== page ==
In today's open world, privacy is more crucial than ever before. Why? Because transparent or not, everything you say online is permanent. It can be found and can be easily misinterpreted. Especially when taken out of context.

For example, I love Twitter's character limitations. But when a tweet is published as part of a succession of related tweets, as a response to another tweet, or as part of an ongoing conversation, a general search will turn up an incomplete message that may be misleading and counterproductive.

Candor and Honesty

The key is to know what to keep private and what to reveal. And whatever you do reveal, to think strategically so that what you say is properly said.

In short, it's knowing what to say and how to say it. To reveal the right things, in the right way. (Sounds a lot like copywriting, doesn't it?)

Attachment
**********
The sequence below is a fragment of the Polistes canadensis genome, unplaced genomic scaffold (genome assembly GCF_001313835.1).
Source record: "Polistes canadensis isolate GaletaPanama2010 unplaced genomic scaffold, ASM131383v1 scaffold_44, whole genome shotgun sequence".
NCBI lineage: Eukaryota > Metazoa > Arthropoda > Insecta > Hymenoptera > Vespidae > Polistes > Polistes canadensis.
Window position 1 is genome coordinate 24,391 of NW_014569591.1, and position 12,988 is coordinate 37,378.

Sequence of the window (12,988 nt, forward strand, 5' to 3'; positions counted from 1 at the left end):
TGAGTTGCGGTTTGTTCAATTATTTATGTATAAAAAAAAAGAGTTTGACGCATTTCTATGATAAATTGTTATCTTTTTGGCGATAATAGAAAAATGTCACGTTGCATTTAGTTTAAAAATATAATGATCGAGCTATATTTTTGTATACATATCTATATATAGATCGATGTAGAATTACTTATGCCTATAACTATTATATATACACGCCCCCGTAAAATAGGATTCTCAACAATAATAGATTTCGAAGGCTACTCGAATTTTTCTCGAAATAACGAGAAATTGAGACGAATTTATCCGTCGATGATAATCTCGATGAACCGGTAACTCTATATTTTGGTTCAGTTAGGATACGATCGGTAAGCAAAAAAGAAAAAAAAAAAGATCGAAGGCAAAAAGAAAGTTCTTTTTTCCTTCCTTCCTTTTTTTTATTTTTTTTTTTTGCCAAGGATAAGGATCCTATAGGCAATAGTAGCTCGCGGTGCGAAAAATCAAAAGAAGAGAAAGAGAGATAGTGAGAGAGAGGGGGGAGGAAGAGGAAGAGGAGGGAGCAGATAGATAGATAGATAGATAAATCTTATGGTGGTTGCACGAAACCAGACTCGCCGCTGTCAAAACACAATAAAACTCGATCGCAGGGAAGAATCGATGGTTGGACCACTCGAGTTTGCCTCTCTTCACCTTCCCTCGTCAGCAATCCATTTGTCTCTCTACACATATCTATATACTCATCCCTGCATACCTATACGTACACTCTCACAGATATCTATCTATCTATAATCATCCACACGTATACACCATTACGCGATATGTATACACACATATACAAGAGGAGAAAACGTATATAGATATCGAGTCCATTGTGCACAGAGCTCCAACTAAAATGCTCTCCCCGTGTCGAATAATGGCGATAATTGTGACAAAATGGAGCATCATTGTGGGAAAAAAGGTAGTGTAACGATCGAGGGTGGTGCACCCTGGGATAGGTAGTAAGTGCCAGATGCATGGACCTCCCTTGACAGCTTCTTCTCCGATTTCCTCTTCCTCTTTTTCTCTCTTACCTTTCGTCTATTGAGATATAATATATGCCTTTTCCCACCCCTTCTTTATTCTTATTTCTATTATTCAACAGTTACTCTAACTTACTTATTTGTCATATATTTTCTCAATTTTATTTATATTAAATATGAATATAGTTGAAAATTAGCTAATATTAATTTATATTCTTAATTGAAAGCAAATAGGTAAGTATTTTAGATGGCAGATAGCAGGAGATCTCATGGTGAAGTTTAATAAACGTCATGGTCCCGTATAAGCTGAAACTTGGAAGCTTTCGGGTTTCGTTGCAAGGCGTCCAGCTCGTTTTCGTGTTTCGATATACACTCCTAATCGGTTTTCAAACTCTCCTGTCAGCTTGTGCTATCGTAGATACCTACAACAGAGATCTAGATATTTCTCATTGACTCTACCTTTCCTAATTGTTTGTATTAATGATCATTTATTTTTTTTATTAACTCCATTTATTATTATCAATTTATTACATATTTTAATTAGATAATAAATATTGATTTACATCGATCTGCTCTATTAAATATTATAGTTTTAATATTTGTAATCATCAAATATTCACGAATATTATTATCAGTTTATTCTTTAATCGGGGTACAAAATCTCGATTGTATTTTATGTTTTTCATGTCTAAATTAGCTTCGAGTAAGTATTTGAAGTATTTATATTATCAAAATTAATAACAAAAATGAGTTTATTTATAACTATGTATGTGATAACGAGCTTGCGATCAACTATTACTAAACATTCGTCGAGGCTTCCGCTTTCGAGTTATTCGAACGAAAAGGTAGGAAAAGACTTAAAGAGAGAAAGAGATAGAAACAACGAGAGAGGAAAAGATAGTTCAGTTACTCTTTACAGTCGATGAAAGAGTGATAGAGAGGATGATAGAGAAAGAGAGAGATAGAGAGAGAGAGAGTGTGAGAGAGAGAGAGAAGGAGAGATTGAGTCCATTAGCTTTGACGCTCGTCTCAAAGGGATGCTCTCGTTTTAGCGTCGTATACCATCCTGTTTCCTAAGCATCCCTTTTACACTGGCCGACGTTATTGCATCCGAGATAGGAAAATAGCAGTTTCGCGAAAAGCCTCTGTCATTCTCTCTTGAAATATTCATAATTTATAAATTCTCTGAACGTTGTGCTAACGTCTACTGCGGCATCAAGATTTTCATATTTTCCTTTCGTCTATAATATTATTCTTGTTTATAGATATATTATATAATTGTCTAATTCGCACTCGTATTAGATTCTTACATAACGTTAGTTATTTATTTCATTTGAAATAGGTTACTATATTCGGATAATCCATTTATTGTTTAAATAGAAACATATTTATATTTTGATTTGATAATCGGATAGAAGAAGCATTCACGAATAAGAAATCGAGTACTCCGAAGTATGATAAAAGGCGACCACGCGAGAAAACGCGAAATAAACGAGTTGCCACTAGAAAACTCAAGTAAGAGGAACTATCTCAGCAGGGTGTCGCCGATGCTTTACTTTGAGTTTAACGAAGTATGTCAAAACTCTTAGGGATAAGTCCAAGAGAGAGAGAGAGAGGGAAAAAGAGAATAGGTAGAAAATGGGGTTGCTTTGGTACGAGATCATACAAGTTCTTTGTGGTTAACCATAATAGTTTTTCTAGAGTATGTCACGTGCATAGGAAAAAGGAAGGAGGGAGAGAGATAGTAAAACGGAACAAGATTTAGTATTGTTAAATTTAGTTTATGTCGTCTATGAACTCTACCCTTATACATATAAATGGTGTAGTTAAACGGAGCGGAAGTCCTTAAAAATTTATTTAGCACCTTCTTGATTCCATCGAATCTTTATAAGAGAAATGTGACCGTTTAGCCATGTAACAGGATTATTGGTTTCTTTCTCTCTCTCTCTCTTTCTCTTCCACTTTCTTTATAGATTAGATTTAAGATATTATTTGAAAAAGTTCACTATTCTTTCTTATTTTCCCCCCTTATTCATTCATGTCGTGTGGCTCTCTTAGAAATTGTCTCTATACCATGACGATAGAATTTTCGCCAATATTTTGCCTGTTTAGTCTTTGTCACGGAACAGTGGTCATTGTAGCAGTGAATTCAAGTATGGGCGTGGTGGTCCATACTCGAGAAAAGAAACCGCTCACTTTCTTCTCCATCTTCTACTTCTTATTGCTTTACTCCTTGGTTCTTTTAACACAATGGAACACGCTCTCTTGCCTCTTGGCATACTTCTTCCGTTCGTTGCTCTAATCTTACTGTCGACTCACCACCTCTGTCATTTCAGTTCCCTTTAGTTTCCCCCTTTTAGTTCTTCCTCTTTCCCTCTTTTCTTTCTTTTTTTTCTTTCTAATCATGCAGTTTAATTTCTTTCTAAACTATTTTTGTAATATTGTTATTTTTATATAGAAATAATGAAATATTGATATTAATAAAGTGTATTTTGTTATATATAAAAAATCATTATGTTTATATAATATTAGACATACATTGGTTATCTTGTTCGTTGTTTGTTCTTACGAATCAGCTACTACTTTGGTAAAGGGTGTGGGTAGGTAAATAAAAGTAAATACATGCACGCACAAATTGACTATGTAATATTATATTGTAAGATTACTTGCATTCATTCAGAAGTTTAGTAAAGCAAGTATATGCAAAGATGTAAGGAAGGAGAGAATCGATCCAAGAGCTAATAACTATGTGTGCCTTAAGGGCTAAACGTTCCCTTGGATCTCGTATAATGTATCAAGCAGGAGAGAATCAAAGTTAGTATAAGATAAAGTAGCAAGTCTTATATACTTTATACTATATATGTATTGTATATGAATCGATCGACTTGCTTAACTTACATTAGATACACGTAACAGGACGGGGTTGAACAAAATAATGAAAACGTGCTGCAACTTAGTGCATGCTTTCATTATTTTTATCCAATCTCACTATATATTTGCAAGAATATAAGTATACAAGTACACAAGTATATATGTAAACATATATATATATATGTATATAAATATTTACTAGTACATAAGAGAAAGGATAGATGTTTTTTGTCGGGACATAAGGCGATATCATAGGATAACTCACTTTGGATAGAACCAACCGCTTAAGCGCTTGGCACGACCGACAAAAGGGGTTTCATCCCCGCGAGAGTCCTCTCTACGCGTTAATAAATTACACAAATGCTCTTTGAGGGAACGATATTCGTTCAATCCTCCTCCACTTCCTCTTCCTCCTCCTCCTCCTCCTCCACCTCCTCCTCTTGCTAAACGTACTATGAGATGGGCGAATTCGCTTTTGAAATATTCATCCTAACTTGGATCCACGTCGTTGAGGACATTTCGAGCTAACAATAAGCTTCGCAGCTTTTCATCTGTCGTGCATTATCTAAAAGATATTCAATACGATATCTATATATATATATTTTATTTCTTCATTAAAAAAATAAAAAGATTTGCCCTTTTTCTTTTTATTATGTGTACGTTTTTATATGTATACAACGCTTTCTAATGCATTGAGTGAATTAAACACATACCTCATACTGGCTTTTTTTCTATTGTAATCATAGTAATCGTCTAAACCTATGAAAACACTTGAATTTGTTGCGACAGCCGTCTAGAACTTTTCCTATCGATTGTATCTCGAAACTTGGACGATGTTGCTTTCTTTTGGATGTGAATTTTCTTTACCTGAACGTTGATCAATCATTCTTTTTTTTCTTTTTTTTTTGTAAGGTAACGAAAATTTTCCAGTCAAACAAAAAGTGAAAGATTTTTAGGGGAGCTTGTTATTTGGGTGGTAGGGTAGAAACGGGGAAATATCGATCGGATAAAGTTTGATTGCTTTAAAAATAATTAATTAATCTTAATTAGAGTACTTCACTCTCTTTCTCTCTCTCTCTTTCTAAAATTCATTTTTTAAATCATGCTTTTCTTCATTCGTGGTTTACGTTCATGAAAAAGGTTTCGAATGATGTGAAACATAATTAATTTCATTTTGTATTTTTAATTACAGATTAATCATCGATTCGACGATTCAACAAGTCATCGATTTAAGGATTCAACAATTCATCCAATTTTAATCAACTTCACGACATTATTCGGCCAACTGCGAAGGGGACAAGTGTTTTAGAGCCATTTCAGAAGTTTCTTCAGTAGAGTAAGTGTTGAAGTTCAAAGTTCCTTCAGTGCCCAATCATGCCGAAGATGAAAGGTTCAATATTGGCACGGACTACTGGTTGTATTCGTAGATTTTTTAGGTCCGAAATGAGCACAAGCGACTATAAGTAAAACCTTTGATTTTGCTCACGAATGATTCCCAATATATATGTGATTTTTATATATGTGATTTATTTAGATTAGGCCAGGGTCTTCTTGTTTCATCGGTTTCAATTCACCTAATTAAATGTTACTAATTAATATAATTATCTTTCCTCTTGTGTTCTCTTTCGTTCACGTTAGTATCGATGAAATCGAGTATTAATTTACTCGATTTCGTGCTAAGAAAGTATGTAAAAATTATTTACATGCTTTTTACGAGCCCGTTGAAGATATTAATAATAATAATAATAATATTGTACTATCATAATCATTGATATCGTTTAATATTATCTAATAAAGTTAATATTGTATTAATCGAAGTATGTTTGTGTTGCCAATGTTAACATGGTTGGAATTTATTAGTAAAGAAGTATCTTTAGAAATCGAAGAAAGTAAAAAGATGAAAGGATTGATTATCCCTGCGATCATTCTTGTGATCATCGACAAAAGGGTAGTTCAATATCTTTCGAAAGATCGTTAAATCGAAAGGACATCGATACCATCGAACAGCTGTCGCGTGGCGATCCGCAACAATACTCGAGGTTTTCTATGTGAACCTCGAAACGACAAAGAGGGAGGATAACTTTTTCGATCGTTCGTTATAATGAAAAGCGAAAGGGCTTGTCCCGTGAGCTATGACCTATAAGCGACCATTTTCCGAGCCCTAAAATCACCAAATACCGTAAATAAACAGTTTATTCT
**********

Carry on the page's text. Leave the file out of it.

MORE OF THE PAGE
Do you need to tweet or blog about your failures? Not all of them, and not all the time either. Same thing with your successes. You don't want to give away the store — much less give away any ammunition that can be used against you.

Why is that? It's because, saying more than what you need to say makes you vulnerable and open to criticism, which in itself is not bad. But it may also communicate the wrong message to your audience.

There's a difference between authenticity and transparency.

Being transparent is fine. Being too transparent is not. Sure, go ahead and project trustworthiness, authority, and a willingness to share. Be candid and forthright. Be genuine and direct. Be humble and vulnerable.